After the blueberries are collected, they are sent to Apicoop’s local exporter who packages them before sending them on to the UK. There is a risk that the exporter may be unable to fully support Apicoop in the future and so they plan is to build their own packing station…their innovation has no bounds!

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Imagine all the People….

Only now after watching Comic Relief’s Famous, Rich & in the Slums can I genuinely understand the impact it must have on Shared Interest staff when they travel to see the communities we help support.

This is the closest I have personally been to seeing the challenges faced by many of the businesses we lend to in the developing world.

I spent much of January this year helping to co-ordinate filming of Monda, a jewellery-making business based in Kenya.  Many of Monda’s workers live in Kibera, the slum that was the focus of last night’s BBC programme.  So I guess I already feel fairly close to the Monda story, having told it as a case study and more recently as a film.

Still, nothing could have prepared me for last night’s viewing. Maybe it was the raw emotion shown by Lenny Henry and Reggie Yates in particular, or perhaps the sheer scale of the slum as the cameras panned overhead, but either way, I felt as if I was transported into Kibera and could almost experience the sights, sounds and smells for myself.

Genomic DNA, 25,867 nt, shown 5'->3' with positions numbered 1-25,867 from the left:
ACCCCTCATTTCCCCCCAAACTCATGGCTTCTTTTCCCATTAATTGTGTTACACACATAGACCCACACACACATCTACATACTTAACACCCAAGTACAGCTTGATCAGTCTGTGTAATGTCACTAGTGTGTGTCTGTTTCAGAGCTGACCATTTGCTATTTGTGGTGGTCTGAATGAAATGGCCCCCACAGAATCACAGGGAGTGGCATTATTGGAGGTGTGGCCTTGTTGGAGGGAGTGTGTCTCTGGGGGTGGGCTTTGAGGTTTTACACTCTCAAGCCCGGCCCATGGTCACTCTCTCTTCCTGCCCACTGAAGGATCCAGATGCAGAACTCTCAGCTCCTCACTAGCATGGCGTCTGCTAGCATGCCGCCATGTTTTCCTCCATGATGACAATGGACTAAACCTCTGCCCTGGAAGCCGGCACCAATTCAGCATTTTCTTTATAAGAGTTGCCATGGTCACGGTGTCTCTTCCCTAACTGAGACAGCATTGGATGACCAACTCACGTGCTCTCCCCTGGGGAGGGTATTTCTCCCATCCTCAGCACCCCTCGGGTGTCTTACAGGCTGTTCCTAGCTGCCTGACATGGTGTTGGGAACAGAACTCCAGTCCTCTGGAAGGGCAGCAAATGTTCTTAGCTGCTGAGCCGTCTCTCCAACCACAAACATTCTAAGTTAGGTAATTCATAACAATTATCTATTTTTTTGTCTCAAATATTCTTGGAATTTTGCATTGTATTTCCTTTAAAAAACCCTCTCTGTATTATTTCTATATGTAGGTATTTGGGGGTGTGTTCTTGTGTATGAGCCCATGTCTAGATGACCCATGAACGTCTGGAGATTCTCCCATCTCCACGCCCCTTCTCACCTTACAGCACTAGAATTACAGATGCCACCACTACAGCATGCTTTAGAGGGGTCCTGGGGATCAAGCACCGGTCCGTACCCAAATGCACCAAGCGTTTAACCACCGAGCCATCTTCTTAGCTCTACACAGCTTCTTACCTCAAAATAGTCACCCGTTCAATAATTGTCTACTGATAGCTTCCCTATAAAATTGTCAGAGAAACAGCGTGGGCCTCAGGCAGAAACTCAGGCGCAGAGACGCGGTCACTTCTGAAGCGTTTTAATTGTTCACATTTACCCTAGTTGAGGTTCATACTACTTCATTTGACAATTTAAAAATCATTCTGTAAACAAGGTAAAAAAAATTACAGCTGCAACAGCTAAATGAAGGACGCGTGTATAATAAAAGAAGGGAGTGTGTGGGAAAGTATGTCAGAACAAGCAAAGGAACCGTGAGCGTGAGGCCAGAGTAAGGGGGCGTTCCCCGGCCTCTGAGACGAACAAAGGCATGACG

Words just can’t do it justice.  If you missed last night’s showing of Famous, Rich & in the Slums, then I urge you to catch up on BBC iplayer before next week’s second and final instalment.

But the story doesn’t end when the programme does; that is the most important thing to remember.  I for one now feel more of an affinity with the work that Monda does and came into work this morning eager to learn more about the future it offers people living in Kibera.

It was in October 2005, that the Monda business moved to Kenya from Ghana where they now work as a social, creative enterprise employing disadvantaged women who are often head of households and the only income earners for the family.

Caroline Monda says: “As business owners, we feel that by employing local women, we are investing in the wider community.”  This is because the income they earn once training has been completed supports families as the women are able to pay for food, shelter, clothing and school fees for their children.